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The Uselessness of Fact Checking

By Matthew Yglesias on September 29, 2010 at 8:32 am

"The Uselessness of Fact Checking"

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Heather MacDonald’s excellent piece on Dinesh D’Souza opens thusly:

Forbes magazine has now “fact-checked” Dinesh D’Souza’s infamous September 27 cover story, “How Obama Thinks,” and has uncovered one “slight” misrepresentation, it says, of an Obama speech on the BP oil spill. Such a “fact-checking” feint is irrelevant to this travesty of an article; you can’t “fact-check” a fever dream of paranoia and irrationality. Sickeningly, while “How Obama Thinks” is useless as a guide to the Obama presidency, it is all too representative of the hysteria that now runs through a significant portion of the right-wing media establishment. The article is worth analyzing at some length as an example of the lunacy that is poisoning much conservative discourse.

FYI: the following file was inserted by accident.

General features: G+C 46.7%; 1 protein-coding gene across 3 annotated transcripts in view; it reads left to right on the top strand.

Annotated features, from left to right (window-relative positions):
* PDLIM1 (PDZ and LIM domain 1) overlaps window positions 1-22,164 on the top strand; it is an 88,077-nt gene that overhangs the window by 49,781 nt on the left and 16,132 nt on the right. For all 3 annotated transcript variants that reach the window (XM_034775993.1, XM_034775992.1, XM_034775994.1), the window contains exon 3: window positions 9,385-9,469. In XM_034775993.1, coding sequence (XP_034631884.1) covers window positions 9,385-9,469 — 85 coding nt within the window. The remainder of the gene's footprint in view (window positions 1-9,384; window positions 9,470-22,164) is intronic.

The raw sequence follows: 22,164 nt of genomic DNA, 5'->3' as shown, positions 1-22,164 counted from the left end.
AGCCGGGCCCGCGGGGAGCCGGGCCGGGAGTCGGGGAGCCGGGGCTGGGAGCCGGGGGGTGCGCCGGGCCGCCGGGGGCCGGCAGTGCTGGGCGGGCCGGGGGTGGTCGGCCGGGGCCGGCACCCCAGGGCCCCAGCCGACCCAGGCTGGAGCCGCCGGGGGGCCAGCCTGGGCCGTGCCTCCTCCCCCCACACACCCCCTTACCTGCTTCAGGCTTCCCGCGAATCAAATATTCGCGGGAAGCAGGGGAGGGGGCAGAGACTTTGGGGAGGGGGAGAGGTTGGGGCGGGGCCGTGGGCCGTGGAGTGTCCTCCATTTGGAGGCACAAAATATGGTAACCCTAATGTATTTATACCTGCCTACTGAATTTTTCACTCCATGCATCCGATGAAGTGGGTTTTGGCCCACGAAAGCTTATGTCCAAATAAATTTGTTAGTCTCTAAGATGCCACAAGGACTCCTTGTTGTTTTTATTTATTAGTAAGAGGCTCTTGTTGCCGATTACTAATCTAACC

The whole piece is worth reading, but I wanted to dwell on the aside about fact-checking simply because this is something people periodically get a bit confused about. The genius and the horror of something like D’Souza’s argument is that it’s perfectly possible to put together something utterly loopy that makes no factual errors whatsoever. Indeed, in some ways punctiliousness about the facts is the signature of the conspiracy theorist. Glenn Beck’s TV show is, in its way, the most fact-filled program on cable. It’s just that you can string together a lot of data points in a nutty way if you want to.

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